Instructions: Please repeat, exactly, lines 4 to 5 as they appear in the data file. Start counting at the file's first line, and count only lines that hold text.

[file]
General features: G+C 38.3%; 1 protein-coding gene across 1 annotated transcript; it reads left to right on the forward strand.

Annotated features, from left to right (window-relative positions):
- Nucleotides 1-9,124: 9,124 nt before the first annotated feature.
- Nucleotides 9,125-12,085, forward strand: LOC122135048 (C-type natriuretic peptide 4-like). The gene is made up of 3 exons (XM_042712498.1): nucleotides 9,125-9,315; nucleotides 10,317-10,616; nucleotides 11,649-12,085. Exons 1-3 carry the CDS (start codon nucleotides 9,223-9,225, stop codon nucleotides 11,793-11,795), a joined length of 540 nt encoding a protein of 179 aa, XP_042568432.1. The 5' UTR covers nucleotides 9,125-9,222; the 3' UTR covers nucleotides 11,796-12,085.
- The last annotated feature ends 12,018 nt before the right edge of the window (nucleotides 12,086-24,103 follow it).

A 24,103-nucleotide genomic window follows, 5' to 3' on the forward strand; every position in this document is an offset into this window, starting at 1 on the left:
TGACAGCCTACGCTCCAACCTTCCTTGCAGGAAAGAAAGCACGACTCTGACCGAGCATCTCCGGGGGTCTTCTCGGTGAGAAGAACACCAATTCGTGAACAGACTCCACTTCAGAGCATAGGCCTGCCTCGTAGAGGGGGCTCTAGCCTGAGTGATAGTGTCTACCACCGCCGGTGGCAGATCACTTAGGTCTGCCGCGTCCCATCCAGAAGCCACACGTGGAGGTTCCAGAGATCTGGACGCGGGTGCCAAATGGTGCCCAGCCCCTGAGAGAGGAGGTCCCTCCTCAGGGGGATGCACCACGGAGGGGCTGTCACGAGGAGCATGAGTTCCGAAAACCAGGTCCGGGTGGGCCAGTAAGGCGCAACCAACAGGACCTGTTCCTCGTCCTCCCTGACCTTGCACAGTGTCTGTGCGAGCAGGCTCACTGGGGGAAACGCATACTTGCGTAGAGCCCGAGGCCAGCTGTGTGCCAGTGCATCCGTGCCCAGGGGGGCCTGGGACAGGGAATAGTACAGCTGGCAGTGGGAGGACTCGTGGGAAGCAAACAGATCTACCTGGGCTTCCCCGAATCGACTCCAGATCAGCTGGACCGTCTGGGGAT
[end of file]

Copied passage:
- Nucleotides 9,125-12,085, forward strand: LOC122135048 (C-type natriuretic peptide 4-like). The gene is made up of 3 exons (XM_042712498.1): nucleotides 9,125-9,315; nucleotides 10,317-10,616; nucleotides 11,649-12,085. Exons 1-3 carry the CDS (start codon nucleotides 9,223-9,225, stop codon nucleotides 11,793-11,795), a joined length of 540 nt encoding a protein of 179 aa, XP_042568432.1. The 5' UTR covers nucleotides 9,125-9,222; the 3' UTR covers nucleotides 11,796-12,085.
- The last annotated feature ends 12,018 nt before the right edge of the window (nucleotides 12,086-24,103 follow it).